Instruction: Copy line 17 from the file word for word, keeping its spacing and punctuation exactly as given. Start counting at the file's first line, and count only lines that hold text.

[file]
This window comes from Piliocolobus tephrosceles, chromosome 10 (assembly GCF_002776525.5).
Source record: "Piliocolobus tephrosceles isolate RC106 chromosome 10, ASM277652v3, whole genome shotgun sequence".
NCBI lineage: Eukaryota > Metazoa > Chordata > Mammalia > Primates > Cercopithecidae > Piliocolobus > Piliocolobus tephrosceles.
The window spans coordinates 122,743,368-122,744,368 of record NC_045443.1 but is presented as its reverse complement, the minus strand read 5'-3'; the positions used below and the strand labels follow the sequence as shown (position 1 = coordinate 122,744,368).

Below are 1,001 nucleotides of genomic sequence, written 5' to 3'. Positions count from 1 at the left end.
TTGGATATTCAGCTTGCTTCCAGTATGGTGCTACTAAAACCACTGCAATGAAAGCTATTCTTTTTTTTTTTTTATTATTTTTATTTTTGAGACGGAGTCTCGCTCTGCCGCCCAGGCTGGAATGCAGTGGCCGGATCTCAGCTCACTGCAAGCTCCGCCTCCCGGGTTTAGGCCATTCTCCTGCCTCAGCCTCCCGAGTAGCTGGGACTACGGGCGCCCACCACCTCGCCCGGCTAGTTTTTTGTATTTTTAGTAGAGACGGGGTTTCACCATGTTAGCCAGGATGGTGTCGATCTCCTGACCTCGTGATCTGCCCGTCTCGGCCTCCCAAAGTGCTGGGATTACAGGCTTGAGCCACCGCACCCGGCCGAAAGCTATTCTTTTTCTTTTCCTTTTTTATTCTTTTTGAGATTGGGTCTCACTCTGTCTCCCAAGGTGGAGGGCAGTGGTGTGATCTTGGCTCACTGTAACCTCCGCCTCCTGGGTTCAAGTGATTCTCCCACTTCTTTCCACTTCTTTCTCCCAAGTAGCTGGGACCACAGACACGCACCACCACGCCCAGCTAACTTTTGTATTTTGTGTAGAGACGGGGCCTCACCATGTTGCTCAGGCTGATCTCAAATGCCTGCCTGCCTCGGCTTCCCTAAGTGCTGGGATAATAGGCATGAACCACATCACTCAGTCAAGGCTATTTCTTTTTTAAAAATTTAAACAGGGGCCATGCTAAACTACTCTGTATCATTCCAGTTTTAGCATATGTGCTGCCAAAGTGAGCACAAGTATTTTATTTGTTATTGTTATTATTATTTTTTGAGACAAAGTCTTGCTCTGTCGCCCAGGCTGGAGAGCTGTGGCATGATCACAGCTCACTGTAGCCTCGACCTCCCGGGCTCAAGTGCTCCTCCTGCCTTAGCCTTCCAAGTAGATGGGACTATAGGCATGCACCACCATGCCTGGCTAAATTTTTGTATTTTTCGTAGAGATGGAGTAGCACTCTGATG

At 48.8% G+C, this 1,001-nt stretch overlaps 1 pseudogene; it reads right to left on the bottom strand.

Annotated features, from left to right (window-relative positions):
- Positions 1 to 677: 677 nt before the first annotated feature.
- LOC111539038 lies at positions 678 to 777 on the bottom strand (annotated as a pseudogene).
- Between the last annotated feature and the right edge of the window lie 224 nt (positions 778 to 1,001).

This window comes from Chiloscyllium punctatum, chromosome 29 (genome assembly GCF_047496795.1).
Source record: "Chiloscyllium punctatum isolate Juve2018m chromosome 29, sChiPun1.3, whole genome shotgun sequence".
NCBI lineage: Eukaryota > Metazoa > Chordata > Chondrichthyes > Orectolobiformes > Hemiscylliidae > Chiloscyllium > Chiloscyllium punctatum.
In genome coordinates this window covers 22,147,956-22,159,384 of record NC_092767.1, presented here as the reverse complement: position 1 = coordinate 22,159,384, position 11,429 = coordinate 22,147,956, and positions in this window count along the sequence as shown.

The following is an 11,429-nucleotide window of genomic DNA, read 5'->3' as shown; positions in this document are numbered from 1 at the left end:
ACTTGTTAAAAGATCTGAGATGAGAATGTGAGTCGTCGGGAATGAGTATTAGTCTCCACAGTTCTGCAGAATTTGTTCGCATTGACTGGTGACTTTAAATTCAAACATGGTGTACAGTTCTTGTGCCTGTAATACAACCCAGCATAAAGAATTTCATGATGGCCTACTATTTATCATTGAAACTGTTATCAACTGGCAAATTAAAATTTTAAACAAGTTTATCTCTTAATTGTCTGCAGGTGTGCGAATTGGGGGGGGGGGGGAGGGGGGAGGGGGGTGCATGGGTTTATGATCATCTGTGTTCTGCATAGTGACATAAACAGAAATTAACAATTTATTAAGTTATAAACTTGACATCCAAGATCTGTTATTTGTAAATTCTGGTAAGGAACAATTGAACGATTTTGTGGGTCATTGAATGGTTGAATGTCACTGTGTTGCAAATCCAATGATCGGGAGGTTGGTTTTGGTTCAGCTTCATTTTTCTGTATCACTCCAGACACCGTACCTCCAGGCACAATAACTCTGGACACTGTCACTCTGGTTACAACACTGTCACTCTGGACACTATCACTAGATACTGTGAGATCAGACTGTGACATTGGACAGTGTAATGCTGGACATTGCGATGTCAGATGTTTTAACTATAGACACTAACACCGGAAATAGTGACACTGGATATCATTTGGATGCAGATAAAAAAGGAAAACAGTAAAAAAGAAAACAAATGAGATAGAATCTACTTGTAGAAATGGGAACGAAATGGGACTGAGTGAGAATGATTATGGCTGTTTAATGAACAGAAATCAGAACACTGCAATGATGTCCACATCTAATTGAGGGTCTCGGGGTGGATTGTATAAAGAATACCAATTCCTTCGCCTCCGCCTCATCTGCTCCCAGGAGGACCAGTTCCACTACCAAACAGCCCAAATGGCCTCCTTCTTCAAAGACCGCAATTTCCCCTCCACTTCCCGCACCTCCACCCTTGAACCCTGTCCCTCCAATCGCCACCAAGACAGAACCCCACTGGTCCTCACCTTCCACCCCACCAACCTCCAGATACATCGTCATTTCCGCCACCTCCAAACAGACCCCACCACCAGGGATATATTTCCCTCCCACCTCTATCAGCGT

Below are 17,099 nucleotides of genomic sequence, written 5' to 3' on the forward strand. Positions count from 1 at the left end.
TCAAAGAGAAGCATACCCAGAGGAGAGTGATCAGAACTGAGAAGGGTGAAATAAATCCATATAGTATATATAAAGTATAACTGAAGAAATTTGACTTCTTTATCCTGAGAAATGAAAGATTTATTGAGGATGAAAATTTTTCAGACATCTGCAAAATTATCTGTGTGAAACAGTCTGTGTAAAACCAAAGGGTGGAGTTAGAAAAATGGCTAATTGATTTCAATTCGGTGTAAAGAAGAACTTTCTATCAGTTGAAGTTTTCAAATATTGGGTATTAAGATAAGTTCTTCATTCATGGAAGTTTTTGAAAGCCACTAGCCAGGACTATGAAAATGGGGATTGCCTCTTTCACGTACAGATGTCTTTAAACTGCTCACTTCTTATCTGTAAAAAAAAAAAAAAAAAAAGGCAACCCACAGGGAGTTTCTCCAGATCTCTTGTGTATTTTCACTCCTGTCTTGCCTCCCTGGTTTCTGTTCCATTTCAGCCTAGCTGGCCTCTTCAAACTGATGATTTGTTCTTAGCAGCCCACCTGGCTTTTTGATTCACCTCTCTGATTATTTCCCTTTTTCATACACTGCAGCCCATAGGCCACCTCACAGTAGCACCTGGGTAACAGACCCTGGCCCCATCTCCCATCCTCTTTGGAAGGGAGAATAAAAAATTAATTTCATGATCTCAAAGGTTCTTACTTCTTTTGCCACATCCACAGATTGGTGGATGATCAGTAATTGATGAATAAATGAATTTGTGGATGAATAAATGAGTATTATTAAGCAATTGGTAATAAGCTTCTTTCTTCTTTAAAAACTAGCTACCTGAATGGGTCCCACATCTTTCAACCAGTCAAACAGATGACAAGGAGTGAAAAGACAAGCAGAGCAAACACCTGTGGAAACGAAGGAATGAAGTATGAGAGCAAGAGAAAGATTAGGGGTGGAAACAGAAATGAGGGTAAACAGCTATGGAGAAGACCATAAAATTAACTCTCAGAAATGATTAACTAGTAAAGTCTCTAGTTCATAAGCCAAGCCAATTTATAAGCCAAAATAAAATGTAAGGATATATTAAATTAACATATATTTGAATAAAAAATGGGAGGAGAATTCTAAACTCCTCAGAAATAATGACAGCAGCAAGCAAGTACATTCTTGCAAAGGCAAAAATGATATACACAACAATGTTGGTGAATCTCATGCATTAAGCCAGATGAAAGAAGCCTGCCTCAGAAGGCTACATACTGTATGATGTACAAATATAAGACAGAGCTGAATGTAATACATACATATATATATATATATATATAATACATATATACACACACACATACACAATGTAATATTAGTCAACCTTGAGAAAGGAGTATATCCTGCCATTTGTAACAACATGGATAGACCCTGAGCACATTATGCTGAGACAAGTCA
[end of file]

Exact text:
ACTTGTTAAAAGATCTGAGATGAGAATGTGAGTCGTCGGGAATGAGTATTAGTCTCCACAGTTCTGCAGAATTTGTTCGCATTGACTGGTGACTTTAAATTCAAACATGGTGTACAGTTCTTGTGCCTGTAATACAACCCAGCATAAAGAATTTCATGATGGCCTACTATTTATCATTGAAACTGTTATCAACTGGCAAATTAAAATTTTAAACAAGTTTATCTCTTAATTGTCTGCAGGTGTGCGAATTGGGGGGGGGGGGGAGGGGGGAGGGGGGTGCATGGGTTTATGATCATCTGTGTTCTGCATAGTGACATAAACAGAAATTAACAATTTATTAAGTTATAAACTTGACATCCAAGATCTGTTATTTGTAAATTCTGGTAAGGAACAATTGAACGATTTTGTGGGTCATTGAATGGTTGAATGTCACTGTGTTGCAAATCCAATGATCGGGAGGTTGGTTTTGGTTCAGCTTCATTTTTCTGTATCACTCCAGACACCGTACCTCCAGGCACAATAACTCTGGACACTGTCACTCTGGTTACAACACTGTCACTCTGGACACTATCACTAGATACTGTGAGATCAGACTGTGACATTGGACAGTGTAATGCTGGACATTGCGATGTCAGATGTTTTAACTATAGACACTAACACCGGAAATAGTGACACTGGATATCATTTGGATGCAGATAAAAAAGGAAAACAGTAAAAAAGAAAACAAATGAGATAGAATCTACTTGTAGAAATGGGAACGAAATGGGACTGAGTGAGAATGATTATGGCTGTTTAATGAACAGAAATCAGAACACTGCAATGATGTCCACATCTAATTGAGGGTCTCGGGGTGGATTGTATAAAGAATACCAATTCCTTCGCCTCCGCCTCATCTGCTCCCAGGAGGACCAGTTCCACTACCAAACAGCCCAAATGGCCTCCTTCTTCAAAGACCGCAATTTCCCCTCCACTTCCCGCACCTCCACCCTTGAACCCTGTCCCTCCAATCGCCACCAAGACAGAACCCCACTGGTCCTCACCTTCCACCCCACCAACCTCCAGATACATCGTCATTTCCGCCACCTCCAAACAGACCCCACCACCAGGGATATATTTCCCTCCCACCTCTATCAGCGT